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Review: The Lenovo LaVie Z is crazy-light and surprisingly fast

Gordon Mah Ung | June 23, 2015
At 1.94 pounds, the LaVie Z is the lightest 13-inch laptop in the world. But here's what's wrong.

The screen is meh, too

The LaVie Z's display looks better on paper than to the naked eye. Its resolution of 2560x1440 amounts to 3.7 million pixels--right between the 2 million pixels in the 1920x1080 panel in the HP Spectre x360 and the 5.7 million in the Dell XPS 13 2015. When I measured the brightness, however, it maxed out at 235 nits--which just isn't bright. The XPS 13 2015, for example, hits 400 nits. This could be another conscious decision by Lenovo/NEC to control power consumption, but it's disappointing regardless.

The display quality varied. I didn't see excessive bleeding from the backlighting, and compression banding was kept to a minimum. Backlighting evenness was mediocre, but that's with a white background on maximum brightness and in a darkened room--you'd be hard pressed to see it under "normal" conditions. I still judge the panels in the Dell XPS13 2015 and HP Spectre X360 to be better here.

Viewing high-resolution images, I'd say the panel in the LaVie Z I have is under-saturated compared to the competitors. That may be a result of the anti-glare coating but I also found the off-axis viewing to be inferior to the competition.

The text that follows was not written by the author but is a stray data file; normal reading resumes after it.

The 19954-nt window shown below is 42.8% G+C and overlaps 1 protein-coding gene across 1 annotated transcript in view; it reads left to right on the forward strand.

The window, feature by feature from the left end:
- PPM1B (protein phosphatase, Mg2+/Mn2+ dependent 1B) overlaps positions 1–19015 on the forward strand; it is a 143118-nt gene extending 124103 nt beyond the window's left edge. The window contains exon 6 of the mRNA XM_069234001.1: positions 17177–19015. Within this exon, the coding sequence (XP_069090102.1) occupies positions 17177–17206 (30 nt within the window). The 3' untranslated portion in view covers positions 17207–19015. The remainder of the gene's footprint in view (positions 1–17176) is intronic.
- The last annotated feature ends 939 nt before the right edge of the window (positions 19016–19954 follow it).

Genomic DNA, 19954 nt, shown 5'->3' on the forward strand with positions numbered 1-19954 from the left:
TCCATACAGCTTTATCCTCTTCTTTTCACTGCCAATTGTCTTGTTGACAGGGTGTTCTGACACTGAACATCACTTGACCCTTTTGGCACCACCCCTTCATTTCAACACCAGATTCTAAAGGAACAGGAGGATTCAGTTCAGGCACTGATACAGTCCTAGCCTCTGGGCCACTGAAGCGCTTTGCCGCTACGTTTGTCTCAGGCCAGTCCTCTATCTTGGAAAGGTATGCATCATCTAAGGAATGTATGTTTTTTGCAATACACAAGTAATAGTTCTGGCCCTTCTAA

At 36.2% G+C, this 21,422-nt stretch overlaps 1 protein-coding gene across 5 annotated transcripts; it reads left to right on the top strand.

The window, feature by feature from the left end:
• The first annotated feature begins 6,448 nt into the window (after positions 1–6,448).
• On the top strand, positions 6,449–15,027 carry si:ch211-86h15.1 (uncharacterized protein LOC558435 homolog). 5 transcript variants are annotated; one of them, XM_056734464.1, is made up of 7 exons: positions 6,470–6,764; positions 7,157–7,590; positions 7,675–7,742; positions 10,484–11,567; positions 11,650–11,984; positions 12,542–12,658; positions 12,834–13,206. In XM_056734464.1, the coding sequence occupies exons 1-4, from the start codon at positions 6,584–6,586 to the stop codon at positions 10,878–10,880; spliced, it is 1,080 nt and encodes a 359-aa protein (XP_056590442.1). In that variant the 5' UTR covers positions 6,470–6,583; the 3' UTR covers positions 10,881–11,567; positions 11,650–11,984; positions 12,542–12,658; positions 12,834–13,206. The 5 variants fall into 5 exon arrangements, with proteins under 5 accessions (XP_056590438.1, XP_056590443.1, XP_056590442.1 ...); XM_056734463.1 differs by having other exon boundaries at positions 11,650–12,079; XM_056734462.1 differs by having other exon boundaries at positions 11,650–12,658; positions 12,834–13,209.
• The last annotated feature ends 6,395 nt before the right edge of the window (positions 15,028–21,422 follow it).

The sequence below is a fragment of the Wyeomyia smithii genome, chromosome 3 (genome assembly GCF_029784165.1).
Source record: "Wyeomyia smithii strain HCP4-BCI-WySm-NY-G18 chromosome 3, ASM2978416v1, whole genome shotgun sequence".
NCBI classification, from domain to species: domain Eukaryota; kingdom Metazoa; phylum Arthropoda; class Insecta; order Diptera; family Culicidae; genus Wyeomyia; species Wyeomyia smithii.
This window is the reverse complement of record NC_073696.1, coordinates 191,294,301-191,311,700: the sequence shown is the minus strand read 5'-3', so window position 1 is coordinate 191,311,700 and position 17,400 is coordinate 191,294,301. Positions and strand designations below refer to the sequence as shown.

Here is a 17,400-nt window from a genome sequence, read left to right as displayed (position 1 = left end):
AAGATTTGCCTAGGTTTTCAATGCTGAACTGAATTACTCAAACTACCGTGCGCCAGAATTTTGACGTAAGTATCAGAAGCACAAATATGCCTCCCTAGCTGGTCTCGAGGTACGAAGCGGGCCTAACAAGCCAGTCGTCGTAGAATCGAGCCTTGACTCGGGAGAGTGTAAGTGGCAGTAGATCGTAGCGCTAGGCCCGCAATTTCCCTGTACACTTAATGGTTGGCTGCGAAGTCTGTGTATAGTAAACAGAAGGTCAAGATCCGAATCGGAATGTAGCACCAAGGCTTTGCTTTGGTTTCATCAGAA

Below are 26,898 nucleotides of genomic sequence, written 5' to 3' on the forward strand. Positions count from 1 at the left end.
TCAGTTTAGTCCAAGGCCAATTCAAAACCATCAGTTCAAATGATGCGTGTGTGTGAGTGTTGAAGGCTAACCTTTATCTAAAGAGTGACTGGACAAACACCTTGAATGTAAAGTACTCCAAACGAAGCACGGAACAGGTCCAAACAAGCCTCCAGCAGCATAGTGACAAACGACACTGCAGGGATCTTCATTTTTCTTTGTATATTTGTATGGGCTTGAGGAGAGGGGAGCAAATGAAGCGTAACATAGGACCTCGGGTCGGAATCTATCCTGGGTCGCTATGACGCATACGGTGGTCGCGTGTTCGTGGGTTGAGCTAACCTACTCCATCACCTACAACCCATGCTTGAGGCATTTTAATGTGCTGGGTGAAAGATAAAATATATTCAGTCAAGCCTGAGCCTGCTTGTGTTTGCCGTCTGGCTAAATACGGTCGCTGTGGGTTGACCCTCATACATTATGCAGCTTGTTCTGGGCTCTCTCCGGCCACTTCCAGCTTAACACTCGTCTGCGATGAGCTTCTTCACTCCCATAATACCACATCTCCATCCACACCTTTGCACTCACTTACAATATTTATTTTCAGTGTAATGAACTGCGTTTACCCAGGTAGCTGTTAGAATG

Performance is great

The good news? Performance is pretty awesome for something this light. I'll start this off with our grueling Handbrake test that takes a 30GB, 1080p MKV file and transcodes it using Handbrake. Not only does this show how well the CPUs in the laptops perform, but it also shows you what happens to performance under a heavy, long workload. You'll see the same result from something that pushes the GPU for long periods of time.

The Core i7-5500U in the LaVie Z turned in top performance and didn't appear to suffer thermal throttling during our two-hour plus job. The chip is rated only slightly faster than the CPU in the next-best Dell XPS 13 2015, and this performance is pretty much in line that.

Throttling matters

You may not think thermal throttling is an issue, and in some ways it isn't, because, you will feel it. You're ostensibly upsold on "faster" laptops based on the pricier Intel chips inside. If your Core i5 is throttling you all the way down to Core i3 performance, what did your money get you? For example: The CPU in the Surface 3 Pro is the same as the ThinkPad X1 Carbon 2014 yet, its performance dive due to thermal throttling, as seen in the 3Mark skydiver results (above), iis significant. Despite being incredibly light, however, the LaVie Z doesn't give up much in performance. 

Fair battery life

The most important performance chart for many will be battery life. I used BAPCo's Mobile Mark 14 to measure how long the laptop will run under typical office drone tasks. By that I mean Office, Acrobat and other All Work and No Play tasks. Mobile Mark 2014 tends to give you a best-case scenario in battery life for Office Drone work. It even lets off the laptop screen for a few minutes to represent a break you might take during use.

 

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